by Anne Leigh Parrish
The crystals in the window would have thrown a rainbow in the sun. The sun wasn’t out, though. It was winter, and the world was gray. The woman was gray, too, not just her hair, but her suit, whose only decoration was a small pin in the shape of a seahorse angled on her right lapel. She didn’t go by Madame Zolara or any sort of exotic name that conjured an intimacy with the spirits, but by Gwen. Psychic Gwen. Painted in gold loopy letters across the dusty glass door.
Emily was there for research. She was writing a book on sooth sayers, visionaries, and fortune tellers, women with a gift, women beyond the mainstream and how they had been perceived – and treated – over time. She’d done enough reading, and needed a primary source, so had driven up South Hill in the snow, struggling to find the right address among the storefronts whose numbers had faded or disappeared.
Psychic Gwen gestured to a folding metal chair by a small, round table. Emily sat down, and then Psychic Gwen took the chair opposite her. Emily didn’t know what to do next. The last time she had interviewed anyone was back in high school, when she’d worked for local newspaper as an intern. The person they matched her up with was a local politician, a Second Ward alderman, a crusty old Irish Catholic who talked about “bad elements” moving to Dunston, and then offered her a cigarette.
After a moment, while Psychic Gwen held Emily’s gaze in a way that made Emily uneasy, she said, “There are some things I’d like to ask you.” It was a short list: When did you first suspect that you were psychic? Did you tell anyone? If so, what was the reaction? Psychic Gwen reached across the red velvet tablecloth and took Emily’s hand. She gazed into the palm which had suddenly dampened with sweat, then turned it a little towards the only source of light in the room, a small lamp on top of a large and very dusty roll-top desk.
“You will live a long life,” Psychic Gwen said. “Much of it alone, but not all.” She peered more closely. “You will not have children, yet there was a child once.”
At twenty-two Emily had had an abortion. Her boyfriend was in love with someone else, needing Emily for comfort until his true love opened her heart. Emily never told him about the baby. She never told anyone.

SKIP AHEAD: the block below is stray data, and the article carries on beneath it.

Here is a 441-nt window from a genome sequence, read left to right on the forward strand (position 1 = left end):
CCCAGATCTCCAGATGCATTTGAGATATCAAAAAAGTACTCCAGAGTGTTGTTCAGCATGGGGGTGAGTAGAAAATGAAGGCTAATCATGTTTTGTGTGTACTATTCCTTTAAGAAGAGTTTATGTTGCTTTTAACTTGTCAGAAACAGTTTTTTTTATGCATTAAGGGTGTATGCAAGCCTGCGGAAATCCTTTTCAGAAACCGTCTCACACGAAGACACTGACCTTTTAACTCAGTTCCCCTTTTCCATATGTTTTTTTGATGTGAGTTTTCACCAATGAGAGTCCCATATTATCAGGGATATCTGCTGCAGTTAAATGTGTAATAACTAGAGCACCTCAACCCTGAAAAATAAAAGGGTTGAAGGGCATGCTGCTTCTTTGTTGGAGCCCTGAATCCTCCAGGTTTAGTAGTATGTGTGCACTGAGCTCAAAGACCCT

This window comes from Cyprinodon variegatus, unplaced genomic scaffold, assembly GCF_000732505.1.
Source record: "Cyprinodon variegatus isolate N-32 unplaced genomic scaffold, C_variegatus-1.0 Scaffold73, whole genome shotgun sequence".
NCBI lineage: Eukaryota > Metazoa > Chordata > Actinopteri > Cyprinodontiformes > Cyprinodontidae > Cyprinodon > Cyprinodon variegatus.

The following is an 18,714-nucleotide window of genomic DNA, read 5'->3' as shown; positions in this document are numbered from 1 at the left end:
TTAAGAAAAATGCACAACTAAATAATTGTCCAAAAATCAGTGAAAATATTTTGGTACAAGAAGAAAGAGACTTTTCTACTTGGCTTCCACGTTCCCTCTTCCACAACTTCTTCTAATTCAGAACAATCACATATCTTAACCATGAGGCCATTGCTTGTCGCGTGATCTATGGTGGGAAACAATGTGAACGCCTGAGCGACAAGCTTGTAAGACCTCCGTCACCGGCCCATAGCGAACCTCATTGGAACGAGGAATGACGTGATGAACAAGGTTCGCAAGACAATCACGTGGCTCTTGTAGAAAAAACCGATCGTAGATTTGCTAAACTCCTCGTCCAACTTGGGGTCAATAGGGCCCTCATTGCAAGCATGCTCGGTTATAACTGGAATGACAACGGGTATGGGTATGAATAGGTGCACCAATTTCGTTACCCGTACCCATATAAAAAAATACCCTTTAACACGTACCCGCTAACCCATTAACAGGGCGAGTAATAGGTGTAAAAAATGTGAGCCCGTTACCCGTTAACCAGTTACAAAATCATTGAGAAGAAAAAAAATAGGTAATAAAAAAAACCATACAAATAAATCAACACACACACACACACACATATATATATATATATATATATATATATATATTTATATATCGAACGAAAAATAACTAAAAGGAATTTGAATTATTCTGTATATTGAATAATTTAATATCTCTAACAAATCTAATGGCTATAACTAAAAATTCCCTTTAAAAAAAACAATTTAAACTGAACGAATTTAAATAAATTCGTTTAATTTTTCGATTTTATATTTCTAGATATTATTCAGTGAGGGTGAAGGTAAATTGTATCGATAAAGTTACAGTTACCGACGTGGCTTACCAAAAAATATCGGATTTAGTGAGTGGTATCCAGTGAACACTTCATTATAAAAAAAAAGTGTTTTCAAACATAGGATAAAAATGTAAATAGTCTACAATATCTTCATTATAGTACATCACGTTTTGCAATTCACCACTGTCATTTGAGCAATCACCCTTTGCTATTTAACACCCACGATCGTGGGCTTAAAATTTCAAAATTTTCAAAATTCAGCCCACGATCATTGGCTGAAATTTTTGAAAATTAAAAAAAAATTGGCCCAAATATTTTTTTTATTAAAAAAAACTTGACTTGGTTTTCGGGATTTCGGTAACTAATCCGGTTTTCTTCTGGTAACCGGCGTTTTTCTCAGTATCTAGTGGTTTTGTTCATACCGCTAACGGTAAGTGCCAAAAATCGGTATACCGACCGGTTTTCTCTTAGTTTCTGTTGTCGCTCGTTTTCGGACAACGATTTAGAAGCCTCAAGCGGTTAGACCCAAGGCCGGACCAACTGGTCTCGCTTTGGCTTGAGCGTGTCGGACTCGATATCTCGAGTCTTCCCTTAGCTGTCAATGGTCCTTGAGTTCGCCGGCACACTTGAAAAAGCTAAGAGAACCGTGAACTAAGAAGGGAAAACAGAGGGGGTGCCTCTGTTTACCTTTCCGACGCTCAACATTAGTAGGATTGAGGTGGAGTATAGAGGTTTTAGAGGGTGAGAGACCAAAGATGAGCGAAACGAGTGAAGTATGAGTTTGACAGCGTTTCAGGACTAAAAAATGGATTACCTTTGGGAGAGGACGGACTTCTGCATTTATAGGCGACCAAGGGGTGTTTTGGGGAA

Emily reclaimed her hand.
“Please. There are things I must ask,” she said.
Psychic Gwen took out a deck of Tarot cards from a drawer on her side of the table. She spread them out, face down, with the skill of Las Vegas dealer.
“The cards hold all your answers. Point to one,” Psychic Gwen said.
Emily sighed. This was a bad idea, she now saw. She pointed to a card.
“The Chariot,” Psychic Gwen said. “This means you desire to exert control and find it difficult to do so. Now, choose again.”
Emily pointed to a second card.
“The Hanged Man. You want to let something go, change direction, reverse your fortune. These cards are in opposition, as are you, torn between two objectives, unsure of the outcome. The third card will decide your fate.”
Emily’s third choice was the Ten of Swords. “You feel like a victim, on the receiving end of another’s folly. You have put this person’s welfare above your own.”
Psychic Gwen put the cards back in the drawer, and told Emily she had a stain on her soul.
“You have carried it there a long time. Yet one day, you may wash it clean.”
Emily gave up on the questions she’d prepared, and handed Gwen the twenty dollar bill she’d been asked to pay when she made the appointment on the phone, refused a receipt, and rose to go.
“I will see you again,” Psychic Gwen said. At those rates, Emily didn’t think that likely.
The snow fell harder. What had taken over thirty minutes to get to Psychic Gwen’s became over and hour to return home – to the house she had taken possession of from her mother and father when they moved to Arizona. They hoped to put it on the market within the year, and counted on Emily to supervise the sale. She lived there rent-free, because at the time the arrangement was made, she was in school, plugging away on her doctoral thesis. Her parents assumed she still was. Emily had withdrawn from the university the previous autumn after the man she was having an affair with went back to his wife. At that point, school became too much.
She kept on with the project though, the book. Several weeks after seeing Gwen, she changed tack. Psychics were interesting (and unnerving, she had learned) but she wanted a wider subject, to emphasize current thinking about aberrant behavior, and then say how society had changed its mind over time about why people did what they did. Witches were just people who didn’t fit in, didn’t do what the world expected of them, lived outside the mainstream. Today those witches would be labeled with low self-esteem, or attention deficit disorder, be obsessive-compulsive, have an addictive personality, have repressed memories only the most skilled therapist could uncover. People weren’t evil anymore, they were afflicted, subject to cure given the right tools, the right environment, a guiding hand.
Emily explained this to her friend Lisa over a shared six-pack of beer, imprudently consumed on an empty stomach.
“You know why you’re so into this, right?” Lisa asked.
“Because I want to know about the human psyche. The soul.”
“No one knows anything about the soul. Except when it hurts.”
“Or has a stain.”